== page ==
Reach Out

The Four Tops

Motown, 1967

REVIEW BY: David Bowling


Motown soul is synonymous with such artists as Stevie Wonder, Diana Ross & The Supremes, The Temptations, Marvin Gaye and even Smokey Robinson & The Miracles. The Four Tops, however, are often an afterthought, which is unfortunate as the group has accumulated over twenty Top Forty hits and left an indelible mark in the field of soul music.

The Four Tops, founded in Detroit, Michigan by lead singer Levi Stubbs, Abdul “Duke” Fakir, Renaldo “Obie” Benson, and Lawrence Payton in the late 1950s, were signed with the legendary Motown label in 1963. The hits quickly began with the soul staple “Baby I Need Your Lovin,” and such signature songs as “I Can’t Help Myself” and “Wake Me, Shake Me” would quickly follow. my_heart_sings_the_harmony_web_ad_alt_250

Reach Out, issued in 1967, would find the group at the height of their popularity. In an era when an album would be issued around one hit single (or two if the artist was lucky), this disc produced six top twenty songs.

The great songwriting and producing team of Holland-Dozier-Holland left the Motown label shortly after the release of this album because of money issues, but their parting gift to the Four Tops was a quartet of hit songs. The number one song “Reach Out I’ll Be There,” plus “Standing In The Shadows Of Love,” “Bernadette” and “7 Rooms Of Gloom” all made their debuts in the ensuing months.

The final two hits from Reach Out were unusual for a Motown artist in that they were cover songs from other genres of music; the country folk song “If I Were A Carpenter” and the old Left Banke hit “Walk Away Renee” were re-worked into rousing soul editions by the Four Tops, a feat only  tremendously talented and flexible groups were able to accomplish.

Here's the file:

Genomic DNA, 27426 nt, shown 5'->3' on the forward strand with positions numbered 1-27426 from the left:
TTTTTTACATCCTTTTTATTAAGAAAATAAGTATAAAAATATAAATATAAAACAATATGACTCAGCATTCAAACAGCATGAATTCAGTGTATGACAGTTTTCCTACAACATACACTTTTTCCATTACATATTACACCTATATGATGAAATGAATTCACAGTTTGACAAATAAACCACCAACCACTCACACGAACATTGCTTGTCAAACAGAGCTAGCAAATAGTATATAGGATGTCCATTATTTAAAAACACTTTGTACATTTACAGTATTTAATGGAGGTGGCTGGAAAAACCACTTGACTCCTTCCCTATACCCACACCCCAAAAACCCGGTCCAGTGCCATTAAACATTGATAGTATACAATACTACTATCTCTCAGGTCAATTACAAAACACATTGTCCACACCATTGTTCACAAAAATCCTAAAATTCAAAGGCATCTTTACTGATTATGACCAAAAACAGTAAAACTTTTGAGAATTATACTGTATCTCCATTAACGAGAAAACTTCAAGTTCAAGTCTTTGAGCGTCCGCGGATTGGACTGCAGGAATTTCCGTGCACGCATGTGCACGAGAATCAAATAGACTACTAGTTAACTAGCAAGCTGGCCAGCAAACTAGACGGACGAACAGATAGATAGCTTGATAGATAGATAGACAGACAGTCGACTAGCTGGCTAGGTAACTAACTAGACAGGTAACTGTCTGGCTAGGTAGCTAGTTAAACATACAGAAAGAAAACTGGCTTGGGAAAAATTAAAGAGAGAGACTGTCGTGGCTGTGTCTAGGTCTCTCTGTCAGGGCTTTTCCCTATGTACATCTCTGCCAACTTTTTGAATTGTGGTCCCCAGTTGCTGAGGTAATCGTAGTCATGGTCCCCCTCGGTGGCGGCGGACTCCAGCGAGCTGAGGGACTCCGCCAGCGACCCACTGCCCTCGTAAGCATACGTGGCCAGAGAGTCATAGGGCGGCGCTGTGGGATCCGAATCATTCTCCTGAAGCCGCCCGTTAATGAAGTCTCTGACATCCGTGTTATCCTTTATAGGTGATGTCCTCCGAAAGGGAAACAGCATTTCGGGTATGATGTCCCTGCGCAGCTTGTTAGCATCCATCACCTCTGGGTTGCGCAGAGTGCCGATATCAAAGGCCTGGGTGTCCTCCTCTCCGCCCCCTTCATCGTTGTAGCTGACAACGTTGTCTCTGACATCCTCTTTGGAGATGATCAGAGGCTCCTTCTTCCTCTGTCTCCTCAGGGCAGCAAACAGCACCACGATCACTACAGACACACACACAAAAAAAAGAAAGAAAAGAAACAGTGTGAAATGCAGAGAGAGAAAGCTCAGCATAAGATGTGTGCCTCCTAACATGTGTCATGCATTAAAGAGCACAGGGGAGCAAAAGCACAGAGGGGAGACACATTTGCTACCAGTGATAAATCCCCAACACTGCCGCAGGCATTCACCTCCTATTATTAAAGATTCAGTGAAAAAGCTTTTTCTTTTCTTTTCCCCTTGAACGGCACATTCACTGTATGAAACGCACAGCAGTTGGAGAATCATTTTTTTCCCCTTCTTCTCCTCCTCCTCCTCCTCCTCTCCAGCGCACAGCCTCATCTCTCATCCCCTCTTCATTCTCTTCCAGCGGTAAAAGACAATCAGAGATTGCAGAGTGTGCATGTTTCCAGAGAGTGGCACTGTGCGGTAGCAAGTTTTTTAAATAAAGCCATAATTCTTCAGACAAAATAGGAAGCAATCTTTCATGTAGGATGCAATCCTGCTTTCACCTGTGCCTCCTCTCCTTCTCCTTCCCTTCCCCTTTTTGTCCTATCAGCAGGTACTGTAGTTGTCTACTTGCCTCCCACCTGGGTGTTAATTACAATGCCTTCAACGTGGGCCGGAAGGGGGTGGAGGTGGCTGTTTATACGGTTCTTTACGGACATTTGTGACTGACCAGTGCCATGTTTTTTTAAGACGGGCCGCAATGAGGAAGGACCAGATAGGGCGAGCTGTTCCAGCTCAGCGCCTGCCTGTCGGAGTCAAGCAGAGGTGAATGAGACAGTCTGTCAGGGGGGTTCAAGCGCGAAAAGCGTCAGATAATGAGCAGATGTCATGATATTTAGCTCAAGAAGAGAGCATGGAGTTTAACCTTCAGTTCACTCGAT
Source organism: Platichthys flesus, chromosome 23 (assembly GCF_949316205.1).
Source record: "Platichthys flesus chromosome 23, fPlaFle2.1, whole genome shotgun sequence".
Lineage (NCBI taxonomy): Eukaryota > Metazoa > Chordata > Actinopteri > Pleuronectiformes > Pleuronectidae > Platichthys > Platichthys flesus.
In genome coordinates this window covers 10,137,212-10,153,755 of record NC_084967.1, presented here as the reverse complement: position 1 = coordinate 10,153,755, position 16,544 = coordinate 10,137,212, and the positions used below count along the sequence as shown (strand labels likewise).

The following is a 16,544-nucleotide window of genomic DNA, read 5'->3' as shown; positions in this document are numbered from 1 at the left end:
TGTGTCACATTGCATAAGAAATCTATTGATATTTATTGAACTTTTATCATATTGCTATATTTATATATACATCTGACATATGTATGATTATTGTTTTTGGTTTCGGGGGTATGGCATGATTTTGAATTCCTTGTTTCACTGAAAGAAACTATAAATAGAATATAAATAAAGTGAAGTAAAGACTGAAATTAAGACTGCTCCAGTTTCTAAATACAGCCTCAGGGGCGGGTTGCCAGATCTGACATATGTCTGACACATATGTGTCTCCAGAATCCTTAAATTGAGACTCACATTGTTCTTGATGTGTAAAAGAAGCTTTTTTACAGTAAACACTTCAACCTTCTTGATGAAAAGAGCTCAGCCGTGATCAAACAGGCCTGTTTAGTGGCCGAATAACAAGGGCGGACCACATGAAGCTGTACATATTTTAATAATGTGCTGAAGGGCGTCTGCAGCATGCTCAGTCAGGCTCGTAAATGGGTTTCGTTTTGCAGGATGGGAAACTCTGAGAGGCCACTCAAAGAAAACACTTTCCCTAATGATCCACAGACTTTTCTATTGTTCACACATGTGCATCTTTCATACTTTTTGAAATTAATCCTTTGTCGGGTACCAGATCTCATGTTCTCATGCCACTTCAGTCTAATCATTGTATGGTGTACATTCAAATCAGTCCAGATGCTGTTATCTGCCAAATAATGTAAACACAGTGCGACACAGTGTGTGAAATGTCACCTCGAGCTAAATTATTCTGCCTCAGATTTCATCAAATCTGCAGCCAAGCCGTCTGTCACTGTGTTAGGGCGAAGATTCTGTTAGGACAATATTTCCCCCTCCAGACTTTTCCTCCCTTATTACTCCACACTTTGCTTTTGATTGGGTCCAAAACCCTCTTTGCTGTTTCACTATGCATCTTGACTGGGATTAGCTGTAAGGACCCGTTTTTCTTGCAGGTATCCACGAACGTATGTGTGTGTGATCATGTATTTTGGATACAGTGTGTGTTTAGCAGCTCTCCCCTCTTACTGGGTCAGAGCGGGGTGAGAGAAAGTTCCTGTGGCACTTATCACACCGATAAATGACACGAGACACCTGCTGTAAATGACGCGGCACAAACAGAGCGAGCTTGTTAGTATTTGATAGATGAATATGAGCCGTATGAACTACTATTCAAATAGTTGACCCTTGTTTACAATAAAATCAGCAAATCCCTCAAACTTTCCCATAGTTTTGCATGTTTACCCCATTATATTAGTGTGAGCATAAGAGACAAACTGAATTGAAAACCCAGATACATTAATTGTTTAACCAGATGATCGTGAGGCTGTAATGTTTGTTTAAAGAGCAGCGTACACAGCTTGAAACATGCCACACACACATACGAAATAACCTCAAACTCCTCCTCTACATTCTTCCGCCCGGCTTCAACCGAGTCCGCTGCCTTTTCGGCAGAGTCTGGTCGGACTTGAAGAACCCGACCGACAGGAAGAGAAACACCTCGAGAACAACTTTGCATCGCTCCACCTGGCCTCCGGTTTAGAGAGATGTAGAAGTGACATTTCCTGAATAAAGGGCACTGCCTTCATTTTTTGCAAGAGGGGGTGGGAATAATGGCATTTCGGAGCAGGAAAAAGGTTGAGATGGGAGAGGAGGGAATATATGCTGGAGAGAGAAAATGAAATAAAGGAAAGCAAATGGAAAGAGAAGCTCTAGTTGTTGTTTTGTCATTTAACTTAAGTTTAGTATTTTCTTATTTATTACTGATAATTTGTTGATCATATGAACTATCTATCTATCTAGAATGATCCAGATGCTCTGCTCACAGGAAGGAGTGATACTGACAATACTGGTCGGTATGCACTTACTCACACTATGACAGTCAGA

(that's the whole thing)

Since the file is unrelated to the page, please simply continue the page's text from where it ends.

Despite the brilliance of the aforementioned six songs, there are nevertheless some misses on this album; The Four Tops continued the Motown tradition of covering too many hit songs of the day, and the results here and elsewhere are usually not good, such as their versions of the The Monkees hits “Last Train To Clarkesville” and “I’m A Believer” and the Association’s “Cherish,” which are almost embarrassing and have lazy production.

Reach Out and the follow-up Greatest Hits album found the Four Tops at the zenith of their career. Though the group continued to have success though the 1970s and had no line-up changes until the 1997 death of Lawrence Payton, they never released an album equal in quality and quantity to this.

Reach Out remains an excellent example of 60s soul music by a group that never quite received enough acclaim. Forty years later, it remains an essential album in the history of soul music.

Rating: A-

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© 2008 David Bowling and The Daily Vault. All rights reserved. Review or any portion may not be reproduced without written permission. Cover art is the intellectual property of Motown, and is used for informational purposes only.